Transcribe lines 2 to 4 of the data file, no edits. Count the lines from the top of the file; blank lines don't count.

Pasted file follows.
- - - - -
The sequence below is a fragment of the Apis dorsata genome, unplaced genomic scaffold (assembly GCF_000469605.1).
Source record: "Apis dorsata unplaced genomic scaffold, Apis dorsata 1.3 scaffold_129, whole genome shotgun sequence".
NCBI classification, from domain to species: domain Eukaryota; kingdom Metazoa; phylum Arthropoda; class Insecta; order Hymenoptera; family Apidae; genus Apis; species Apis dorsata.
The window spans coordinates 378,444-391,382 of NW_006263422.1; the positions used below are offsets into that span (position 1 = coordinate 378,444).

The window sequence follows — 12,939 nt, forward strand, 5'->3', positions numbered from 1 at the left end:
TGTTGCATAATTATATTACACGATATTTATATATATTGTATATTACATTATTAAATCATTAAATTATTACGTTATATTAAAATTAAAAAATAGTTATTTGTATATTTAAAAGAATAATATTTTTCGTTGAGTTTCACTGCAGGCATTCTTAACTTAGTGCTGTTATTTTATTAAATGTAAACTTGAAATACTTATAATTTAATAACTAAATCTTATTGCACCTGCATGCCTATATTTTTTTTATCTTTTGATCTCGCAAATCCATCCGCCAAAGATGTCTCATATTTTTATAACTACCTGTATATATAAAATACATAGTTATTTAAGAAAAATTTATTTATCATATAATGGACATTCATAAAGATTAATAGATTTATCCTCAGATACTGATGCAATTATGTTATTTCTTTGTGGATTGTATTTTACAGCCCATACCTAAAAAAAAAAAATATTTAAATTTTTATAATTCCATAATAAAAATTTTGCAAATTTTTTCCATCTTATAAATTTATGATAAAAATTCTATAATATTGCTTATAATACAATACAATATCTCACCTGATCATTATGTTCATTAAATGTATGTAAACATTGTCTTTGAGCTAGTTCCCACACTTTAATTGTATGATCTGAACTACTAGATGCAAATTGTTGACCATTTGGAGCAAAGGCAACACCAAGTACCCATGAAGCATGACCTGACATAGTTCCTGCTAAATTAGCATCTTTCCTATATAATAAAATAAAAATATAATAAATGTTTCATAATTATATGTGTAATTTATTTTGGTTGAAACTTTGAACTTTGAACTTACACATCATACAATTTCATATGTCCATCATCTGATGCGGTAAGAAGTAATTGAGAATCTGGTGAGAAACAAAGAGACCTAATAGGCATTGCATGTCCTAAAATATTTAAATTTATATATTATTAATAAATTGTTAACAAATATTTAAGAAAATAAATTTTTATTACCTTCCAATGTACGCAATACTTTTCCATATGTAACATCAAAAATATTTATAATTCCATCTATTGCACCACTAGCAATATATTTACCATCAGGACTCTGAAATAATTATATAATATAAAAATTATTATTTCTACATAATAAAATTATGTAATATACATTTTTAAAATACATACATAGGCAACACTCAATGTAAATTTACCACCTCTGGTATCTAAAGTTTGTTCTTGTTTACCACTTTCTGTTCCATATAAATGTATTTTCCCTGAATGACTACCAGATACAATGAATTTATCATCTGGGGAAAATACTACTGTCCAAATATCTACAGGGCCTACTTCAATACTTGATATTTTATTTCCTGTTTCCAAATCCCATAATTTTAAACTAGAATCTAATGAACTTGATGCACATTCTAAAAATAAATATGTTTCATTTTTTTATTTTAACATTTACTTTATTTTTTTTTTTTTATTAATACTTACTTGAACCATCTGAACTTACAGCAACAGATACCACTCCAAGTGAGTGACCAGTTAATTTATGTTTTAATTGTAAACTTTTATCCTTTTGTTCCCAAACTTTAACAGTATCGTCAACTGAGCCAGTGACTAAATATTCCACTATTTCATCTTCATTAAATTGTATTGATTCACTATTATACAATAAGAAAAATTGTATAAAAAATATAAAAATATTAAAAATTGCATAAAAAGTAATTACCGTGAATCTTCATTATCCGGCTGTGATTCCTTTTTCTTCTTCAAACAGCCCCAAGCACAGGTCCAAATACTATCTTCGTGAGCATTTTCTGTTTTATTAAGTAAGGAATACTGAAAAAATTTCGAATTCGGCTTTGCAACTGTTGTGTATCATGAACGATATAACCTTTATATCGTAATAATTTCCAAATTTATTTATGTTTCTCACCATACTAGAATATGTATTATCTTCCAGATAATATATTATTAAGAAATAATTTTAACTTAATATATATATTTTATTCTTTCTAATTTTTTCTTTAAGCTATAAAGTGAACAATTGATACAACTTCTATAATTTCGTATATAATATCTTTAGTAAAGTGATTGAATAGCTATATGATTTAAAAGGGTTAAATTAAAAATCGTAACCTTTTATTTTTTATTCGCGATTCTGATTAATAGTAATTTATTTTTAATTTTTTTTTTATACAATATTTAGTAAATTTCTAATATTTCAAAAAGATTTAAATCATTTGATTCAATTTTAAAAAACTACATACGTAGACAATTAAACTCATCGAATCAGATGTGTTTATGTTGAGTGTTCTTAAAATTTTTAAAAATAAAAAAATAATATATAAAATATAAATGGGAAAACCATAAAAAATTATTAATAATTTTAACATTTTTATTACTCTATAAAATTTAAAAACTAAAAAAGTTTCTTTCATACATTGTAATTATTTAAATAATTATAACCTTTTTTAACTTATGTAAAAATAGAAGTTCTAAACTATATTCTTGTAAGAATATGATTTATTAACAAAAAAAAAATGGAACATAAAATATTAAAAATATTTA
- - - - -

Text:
Source record: "Apis dorsata unplaced genomic scaffold, Apis dorsata 1.3 scaffold_129, whole genome shotgun sequence".
NCBI classification, from domain to species: domain Eukaryota; kingdom Metazoa; phylum Arthropoda; class Insecta; order Hymenoptera; family Apidae; genus Apis; species Apis dorsata.
The window spans coordinates 378,444-391,382 of NW_006263422.1; the positions used below are offsets into that span (position 1 = coordinate 378,444).